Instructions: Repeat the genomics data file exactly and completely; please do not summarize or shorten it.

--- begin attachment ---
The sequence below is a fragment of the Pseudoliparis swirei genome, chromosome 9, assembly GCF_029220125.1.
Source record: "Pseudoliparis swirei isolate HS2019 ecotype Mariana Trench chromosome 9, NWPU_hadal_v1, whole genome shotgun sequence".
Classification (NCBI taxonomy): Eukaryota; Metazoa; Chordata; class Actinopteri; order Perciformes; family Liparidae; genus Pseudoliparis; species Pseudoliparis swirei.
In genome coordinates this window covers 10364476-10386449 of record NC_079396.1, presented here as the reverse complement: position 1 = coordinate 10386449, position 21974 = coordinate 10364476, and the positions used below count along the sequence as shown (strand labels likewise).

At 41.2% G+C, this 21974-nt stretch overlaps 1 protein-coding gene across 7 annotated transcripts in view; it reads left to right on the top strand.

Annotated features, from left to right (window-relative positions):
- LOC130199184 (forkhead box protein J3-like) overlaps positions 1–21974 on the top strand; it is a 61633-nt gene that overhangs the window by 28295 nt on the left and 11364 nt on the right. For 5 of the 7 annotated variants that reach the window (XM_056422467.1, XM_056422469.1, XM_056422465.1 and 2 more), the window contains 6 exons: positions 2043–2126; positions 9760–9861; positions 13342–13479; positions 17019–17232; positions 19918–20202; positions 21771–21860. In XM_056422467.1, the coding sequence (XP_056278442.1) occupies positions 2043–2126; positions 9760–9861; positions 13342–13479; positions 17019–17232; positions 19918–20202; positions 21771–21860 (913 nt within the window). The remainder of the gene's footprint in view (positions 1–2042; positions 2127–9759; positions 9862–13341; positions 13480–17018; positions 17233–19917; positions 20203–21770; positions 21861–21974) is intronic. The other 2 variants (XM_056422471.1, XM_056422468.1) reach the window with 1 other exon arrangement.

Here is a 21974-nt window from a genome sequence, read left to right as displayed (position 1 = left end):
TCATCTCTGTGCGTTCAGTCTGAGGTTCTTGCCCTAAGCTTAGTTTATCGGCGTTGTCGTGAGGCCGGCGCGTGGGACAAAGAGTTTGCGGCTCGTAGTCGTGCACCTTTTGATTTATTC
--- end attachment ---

The sequence below is a fragment of the Pseudoliparis swirei genome, chromosome 9, assembly GCF_029220125.1.
Source record: "Pseudoliparis swirei isolate HS2019 ecotype Mariana Trench chromosome 9, NWPU_hadal_v1, whole genome shotgun sequence".
Classification (NCBI taxonomy): Eukaryota; Metazoa; Chordata; class Actinopteri; order Perciformes; family Liparidae; genus Pseudoliparis; species Pseudoliparis swirei.
In genome coordinates this window covers 10364476-10386449 of record NC_079396.1, presented here as the reverse complement: position 1 = coordinate 10386449, position 21974 = coordinate 10364476, and the positions used below count along the sequence as shown (strand labels likewise).

At 41.2% G+C, this 21974-nt stretch overlaps 1 protein-coding gene across 7 annotated transcripts in view; it reads left to right on the top strand.

Annotated features, from left to right (window-relative positions):
- LOC130199184 (forkhead box protein J3-like) overlaps positions 1–21974 on the top strand; it is a 61633-nt gene that overhangs the window by 28295 nt on the left and 11364 nt on the right. For 5 of the 7 annotated variants that reach the window (XM_056422467.1, XM_056422469.1, XM_056422465.1 and 2 more), the window contains 6 exons: positions 2043–2126; positions 9760–9861; positions 13342–13479; positions 17019–17232; positions 19918–20202; positions 21771–21860. In XM_056422467.1, the coding sequence (XP_056278442.1) occupies positions 2043–2126; positions 9760–9861; positions 13342–13479; positions 17019–17232; positions 19918–20202; positions 21771–21860 (913 nt within the window). The remainder of the gene's footprint in view (positions 1–2042; positions 2127–9759; positions 9862–13341; positions 13480–17018; positions 17233–19917; positions 20203–21770; positions 21861–21974) is intronic. The other 2 variants (XM_056422471.1, XM_056422468.1) reach the window with 1 other exon arrangement.

Here is a 21974-nt window from a genome sequence, read left to right as displayed (position 1 = left end):
TCATCTCTGTGCGTTCAGTCTGAGGTTCTTGCCCTAAGCTTAGTTTATCGGCGTTGTCGTGAGGCCGGCGCGTGGGACAAAGAGTTTGCGGCTCGTAGTCGTGCACCTTTTGATTTATTC